Three days after an unarmed teenager was shot during a confrontation with LAPD detectives who said the boy’s friend held a replica handgun, civil rights activists on Friday called for policing reforms.
Multiple activists gathered to call for the department to improve training to aid officers in distinguishing a real gun from a fake one. Their request -- made at the scene of Tuesday's shooting of 15-year-old Jamar Nicholson -- came after police urged parents not to allow children to carry replica guns.
“Officers are professionals. They have to act like professionals,” said Earl Ofari Hutchinson, president of the Los Angeles Urban Roundtable, which announced the Friday event.
“Their training has to kick in; their discipline has to kick in. Policies and procedures have to kick in to make sure we see no more Jamar Nicholsons,” Hutchinson said.
Nicholson was walking to school with a group of other male teenagers just before 8 a.m. Tuesday when they were confronted by detectives in an alley near 10th and Florence avenues in Hyde Park.
The detectives spotted one of the boys holding what appeared to be a firearm, with no orange tip indicating it was fake, and pointing at another boy, Los Angeles Police Department Cmdr. Andrew Smith said Thursday.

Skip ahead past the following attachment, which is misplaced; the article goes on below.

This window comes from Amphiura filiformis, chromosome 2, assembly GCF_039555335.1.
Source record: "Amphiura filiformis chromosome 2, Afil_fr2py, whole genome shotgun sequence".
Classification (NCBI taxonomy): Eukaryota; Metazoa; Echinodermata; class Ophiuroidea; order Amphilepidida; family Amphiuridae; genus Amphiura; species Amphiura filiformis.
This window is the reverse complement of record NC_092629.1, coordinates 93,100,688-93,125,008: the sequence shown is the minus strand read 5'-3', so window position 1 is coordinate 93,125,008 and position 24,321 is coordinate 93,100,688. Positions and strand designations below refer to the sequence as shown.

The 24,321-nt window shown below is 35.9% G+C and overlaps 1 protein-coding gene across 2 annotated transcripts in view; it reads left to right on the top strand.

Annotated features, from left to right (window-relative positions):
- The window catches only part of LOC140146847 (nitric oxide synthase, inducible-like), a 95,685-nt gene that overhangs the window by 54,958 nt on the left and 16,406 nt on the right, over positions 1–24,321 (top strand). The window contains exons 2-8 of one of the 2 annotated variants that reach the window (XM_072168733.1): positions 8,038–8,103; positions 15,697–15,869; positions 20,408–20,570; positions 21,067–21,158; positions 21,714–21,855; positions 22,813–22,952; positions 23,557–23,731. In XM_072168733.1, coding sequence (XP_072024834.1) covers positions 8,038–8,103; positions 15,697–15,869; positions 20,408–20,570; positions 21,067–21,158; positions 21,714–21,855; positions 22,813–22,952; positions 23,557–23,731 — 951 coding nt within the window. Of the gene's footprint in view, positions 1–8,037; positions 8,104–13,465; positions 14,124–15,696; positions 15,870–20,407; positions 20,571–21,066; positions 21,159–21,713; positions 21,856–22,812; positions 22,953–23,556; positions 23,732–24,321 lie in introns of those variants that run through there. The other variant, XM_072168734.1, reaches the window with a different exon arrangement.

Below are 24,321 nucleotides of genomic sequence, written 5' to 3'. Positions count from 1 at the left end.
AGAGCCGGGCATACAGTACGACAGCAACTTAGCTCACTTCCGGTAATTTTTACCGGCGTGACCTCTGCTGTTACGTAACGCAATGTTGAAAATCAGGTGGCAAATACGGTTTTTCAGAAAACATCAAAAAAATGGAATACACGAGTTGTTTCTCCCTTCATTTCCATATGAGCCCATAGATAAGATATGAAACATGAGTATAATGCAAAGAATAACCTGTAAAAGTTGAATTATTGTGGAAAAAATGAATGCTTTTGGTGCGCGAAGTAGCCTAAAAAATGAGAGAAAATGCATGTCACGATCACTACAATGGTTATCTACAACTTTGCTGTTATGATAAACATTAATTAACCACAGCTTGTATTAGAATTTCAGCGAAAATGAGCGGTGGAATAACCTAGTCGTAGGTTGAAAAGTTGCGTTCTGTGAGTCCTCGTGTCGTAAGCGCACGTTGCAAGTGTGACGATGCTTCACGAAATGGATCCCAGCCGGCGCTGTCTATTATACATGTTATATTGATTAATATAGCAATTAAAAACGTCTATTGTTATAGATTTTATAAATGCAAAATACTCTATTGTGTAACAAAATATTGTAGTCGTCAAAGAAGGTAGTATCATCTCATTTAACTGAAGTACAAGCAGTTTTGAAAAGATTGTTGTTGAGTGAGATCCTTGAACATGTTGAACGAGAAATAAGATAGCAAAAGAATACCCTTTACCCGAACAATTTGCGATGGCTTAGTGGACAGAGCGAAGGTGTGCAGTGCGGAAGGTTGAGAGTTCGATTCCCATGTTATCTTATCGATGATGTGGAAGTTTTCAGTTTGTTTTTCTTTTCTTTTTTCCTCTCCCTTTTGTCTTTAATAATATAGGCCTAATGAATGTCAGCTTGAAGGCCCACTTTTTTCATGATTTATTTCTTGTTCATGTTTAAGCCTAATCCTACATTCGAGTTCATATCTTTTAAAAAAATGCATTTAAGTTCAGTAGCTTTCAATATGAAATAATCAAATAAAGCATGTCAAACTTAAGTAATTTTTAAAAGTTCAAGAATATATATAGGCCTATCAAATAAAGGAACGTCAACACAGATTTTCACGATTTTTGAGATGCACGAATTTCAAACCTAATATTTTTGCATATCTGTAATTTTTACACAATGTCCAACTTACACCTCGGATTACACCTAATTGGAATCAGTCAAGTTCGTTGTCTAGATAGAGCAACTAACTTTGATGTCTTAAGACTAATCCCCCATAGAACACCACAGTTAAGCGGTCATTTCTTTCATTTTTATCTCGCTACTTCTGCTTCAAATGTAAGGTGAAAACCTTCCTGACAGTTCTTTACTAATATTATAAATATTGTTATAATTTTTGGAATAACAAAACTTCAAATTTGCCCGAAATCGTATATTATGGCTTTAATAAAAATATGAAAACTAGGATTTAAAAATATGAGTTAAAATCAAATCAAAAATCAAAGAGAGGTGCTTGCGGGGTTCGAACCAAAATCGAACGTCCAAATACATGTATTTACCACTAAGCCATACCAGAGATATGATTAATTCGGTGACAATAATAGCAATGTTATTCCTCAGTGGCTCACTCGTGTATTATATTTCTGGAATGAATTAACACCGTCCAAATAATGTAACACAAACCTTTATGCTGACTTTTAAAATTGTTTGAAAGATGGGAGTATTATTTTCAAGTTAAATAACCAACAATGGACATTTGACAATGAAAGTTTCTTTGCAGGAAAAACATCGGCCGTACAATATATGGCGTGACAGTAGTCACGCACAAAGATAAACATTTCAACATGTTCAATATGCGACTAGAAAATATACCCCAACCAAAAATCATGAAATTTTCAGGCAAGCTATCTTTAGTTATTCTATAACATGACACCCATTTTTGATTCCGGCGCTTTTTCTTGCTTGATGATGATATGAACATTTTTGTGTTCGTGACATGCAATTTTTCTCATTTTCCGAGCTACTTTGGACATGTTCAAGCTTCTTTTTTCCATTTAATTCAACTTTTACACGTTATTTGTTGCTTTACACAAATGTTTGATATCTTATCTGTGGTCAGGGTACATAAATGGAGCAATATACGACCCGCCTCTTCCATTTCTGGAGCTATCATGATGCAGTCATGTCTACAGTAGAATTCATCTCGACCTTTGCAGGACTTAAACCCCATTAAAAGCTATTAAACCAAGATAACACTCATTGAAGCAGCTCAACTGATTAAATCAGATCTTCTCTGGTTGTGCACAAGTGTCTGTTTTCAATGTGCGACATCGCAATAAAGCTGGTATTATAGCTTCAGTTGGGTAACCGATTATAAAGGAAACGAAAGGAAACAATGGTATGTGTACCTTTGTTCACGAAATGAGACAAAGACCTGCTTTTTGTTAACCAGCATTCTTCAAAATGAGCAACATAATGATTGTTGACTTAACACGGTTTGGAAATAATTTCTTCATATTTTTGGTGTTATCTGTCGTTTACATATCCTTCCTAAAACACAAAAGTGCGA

They ordered the teen to drop the weapon but he didn’t comply, Smith said.
"All of a sudden we hear 'freeze,'" Nicholson told KTLA. "We didn't know who it was. So I turned around and all I see is gunshots. I felt a gunshot. I got hit. And (they) immediately told us 'get on the f---ing ground.'"
The detectives opened fire, striking Nicholson in the back instead of the boy allegedly holding the gun. Nicholson was hospitalized, treated and released.
Police initially said officers fired on a man with a gun, wounding him. On Wednesday, the department acknowledged an unarmed teen -- who was not holding a fake gun -- was the one injured.
Nicholson told KTLA he never saw his friend playing with a fake gun.
On Thursday, police held a news conference to discuss the incident and issue a warning about replica guns, seeking to show how similar they could appear.
"If you were a police officer ... would you be able to distinguish which one of those two pistols is a real one and which one is a fake gun?" Smith said, pointing at the replica and an actual handgun on a table.
On Friday, civil rights leaders from South Los Angeles said LAPD should review its policy in connection with toy guns, and further train officers in distinguishing between real and fake firearms.
They also called for the officer involved in the shooting to be fired.
"We do not want that type of policing in South L.A.," said Najee Ali, president of Project Islamic Hope.
LAPD Chief Charlie Beck wants to see toymakers required to paint replica handguns in bright hues.
The civil rights leaders gathered Friday supported that idea, but said there was no justification for the shooting of an unarmed teen, especially one that was not even holding a replica firearm.